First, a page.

Jim-rohn-PASSES-AWAYI agree with the school’s ideals and it gives me some hope for a truly new template in teaching entrepreneurship. Michael Strong and Khotso Khabele are embarked on a noble educational experiment that is producing some interesting early results. They clearly posit a promising approach to both education and business development. Like all starting ventures it seems an impossible dream initially-almost an act of madness. Much like an entrepreneurial company, it can only achieve a miracle one day at a time- like those of us who try to create a creative business where nothing existed before.

Jim Rohn, famed entrepreneur and author of 7 Strategies for Wealth & Happiness, once said, “Formal education will make you a living: Self education will make you a fortune.” I think Strong and Khabele would agree.

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kip-tindell-mainI had the good fortune to  be a guest at the coming out party for Kip Tindell’s new book Uncontainable on October 8 at the New York Stock Exchange, where he addressed the Inc. Business Owner’s Council.  Kip is the Founder and CEO of The Container Store, the largest company in the U.S. devoted to organizing customers and saving their space and time.

Kip is an enchantingly modest man imbued with a palpable missionary zeal for his company and the unique working principles on which it is based.  I have spent the weekend reading his book.

I would describe Uncontainable as one-third autobiography, one-third company love letter and one third business theology.

To put it briefly, Tindell’s book is the best book about creating corporate culture since Danny Meyer’s Setting the Table in 2006.  (In fact, Tindell is a colleague with Meyer, John Mackey, Tony Hsieh, Herb Kelleher, David Neeleman, Howard Schulz, and, as a philosophical precursor, Steve Jobs.  These and others make up the growing cadre of company leaders in the Conscious Capitalism movement.  I highly recommend  any business owner with an interest in efficacious corporate culture put Uncontainable  on her reading list.

This is meant to be a short essay so I will make no attempt to be encyclopedic in describing Tindell’s book.  But here are a few unsystematic things I found notable about the book and the man.

First and foremost, Uncontainable is a book utterly devoid of irony.  It is the rare business book that is unapologetic and forthright in its use of the language of love to describe his corporate community—his employees, his investors, his vendors, his customers, and even his private equity firm.  (Tindell calls his financial backer, Leonard Green & Partners, “the first conscious capitalist PE firm.”  He claims this is not an oxymoron, in Greens’s case, despite the rape and pillage reputation of PE firms.)  It is almost a sensual pleasure to experience the utter delight with which Tindell describes his business creation.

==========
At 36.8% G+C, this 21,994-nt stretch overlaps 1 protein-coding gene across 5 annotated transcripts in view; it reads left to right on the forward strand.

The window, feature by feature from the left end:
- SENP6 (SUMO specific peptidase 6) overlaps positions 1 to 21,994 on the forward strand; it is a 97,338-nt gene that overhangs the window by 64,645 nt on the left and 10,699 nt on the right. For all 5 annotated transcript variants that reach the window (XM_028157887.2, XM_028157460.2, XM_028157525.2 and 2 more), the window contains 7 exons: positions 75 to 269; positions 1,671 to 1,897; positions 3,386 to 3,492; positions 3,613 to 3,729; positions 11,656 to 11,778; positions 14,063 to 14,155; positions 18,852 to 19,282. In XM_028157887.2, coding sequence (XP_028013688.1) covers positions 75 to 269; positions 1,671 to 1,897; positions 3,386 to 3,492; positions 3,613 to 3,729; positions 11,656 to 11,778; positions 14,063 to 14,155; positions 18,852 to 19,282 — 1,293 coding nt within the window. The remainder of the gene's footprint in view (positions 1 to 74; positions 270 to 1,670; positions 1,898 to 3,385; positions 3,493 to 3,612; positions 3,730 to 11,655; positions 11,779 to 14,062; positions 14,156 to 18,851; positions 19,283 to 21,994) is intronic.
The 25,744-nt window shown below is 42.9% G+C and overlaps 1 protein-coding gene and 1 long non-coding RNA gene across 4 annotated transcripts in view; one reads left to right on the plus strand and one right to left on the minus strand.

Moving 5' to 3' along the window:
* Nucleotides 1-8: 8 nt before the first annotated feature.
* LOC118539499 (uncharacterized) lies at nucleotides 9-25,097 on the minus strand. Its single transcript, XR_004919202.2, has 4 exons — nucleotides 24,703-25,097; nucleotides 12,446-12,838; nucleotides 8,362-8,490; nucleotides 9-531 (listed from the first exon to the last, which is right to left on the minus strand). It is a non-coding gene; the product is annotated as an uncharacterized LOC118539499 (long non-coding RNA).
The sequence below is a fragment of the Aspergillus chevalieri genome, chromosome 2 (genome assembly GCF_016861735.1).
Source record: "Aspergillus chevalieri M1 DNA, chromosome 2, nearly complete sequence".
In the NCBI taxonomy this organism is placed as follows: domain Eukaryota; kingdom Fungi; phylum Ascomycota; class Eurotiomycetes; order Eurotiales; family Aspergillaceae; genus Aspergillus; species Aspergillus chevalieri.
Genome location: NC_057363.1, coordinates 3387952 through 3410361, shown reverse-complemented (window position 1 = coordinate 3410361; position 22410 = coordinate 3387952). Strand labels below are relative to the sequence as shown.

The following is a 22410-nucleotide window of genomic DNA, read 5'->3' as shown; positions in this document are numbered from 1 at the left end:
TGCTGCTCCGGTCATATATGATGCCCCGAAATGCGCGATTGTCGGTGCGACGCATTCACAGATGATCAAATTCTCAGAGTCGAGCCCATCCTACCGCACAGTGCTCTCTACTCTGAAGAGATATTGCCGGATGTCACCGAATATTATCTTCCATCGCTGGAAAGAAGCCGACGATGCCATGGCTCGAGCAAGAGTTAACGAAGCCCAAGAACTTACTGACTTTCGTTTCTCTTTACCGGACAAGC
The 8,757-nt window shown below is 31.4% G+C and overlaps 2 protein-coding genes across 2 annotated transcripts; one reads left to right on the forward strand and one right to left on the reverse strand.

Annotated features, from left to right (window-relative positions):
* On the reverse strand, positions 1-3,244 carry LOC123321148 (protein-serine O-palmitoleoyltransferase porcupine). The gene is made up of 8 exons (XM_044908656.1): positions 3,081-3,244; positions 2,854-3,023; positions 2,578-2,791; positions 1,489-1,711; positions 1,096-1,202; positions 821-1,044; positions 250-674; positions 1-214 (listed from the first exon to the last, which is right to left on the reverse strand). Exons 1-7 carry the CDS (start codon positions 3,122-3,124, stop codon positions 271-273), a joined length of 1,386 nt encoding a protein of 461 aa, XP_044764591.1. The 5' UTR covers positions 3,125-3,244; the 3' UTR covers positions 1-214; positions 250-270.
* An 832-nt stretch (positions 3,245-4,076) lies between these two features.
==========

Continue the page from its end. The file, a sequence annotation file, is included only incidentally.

There is an ebullient joy and an overflowing spiritual generosity to the man.  His tall, attenuated frame virtually throbs with love and passion when he talks about his company.  He conveys a compelling and unfeigned delight that he is part of, as well as the leader of the good ship Container Store.  It is a joy to behold.  His enthusiasm is contagious.  He has an almost messianic passion for the business value of sheer  agape and goodness and service as business values for his employees and his customers.

Uncontainable_Cover_rgbFor example, Tindell couches his business philosophy about his employees as the following:  “Treating your employees with affection and respect is not only the right thing to do, it also happens to be the fastest road to success.  In fact, it’s much more successful than any other business methodology.”  (Uncontainable, Hachette Book Group, 2014, p. 5)  I couldn’t agree more.

Tindell believes in maximizing the individual creativity of everyone who touches his company.  He hires outside traditional retail talent pools.  He welcomes artists, actors, and stay at home moms.  He then claims to basically “love” these hires to success.  He tries to hire on applicant’s ability for customer care and patient avidity to genuinely serve his customer and his fellow man.  He often judges these things on how a candidate treats the waiter at lunch.

He wants his people to use their intuition, which he defines as “the sum total of one’s life experience.”  He states,  “…you don’t want to straightjacket employees with a manual about how to do their jobs.  Instead, we unshackle our employees to follow their own individual creative genius.”  His expressed management style sounds almost as though he intends to stage a play, rather than run a company.  (He even admits he loves the drama of his enterprise and its retail narrative.  The way he describes it is almost like a communal art event.)

I find it encouraging that conscious business leaders like Tindell are increasingly being sought out to share their magic elixir at even the most hide-bound business schools.

Tindell is, nonetheless, a committed capitalist.  He is not a minister or a priest or a socialist.  He just believes in leading with a servant’s heart and with the belief that genuinely caring about everyone The Container Store comes into contact with is the surest road to profitability.

In this he is very like Danny Meyer of Union Square Hospitality Group here in NYC, who I have written of often in the past.  As Danny so succinctly puts it,  “Generosity is clearly in our self-interest.”

Or as I like to put it to my executives and employees,  “Good is greed.”

I think Jim Collins sums up the argument very well in his book Built To Last.   He says,  “Core purpose is the organizations fundamental reason for being.  An effective purpose reflects the importance people attach to the company’s work—it taps their idealistic motivations—and gets to the deeper reasons for an organization’s existence beyond making money.”

Amen, Brother Jim.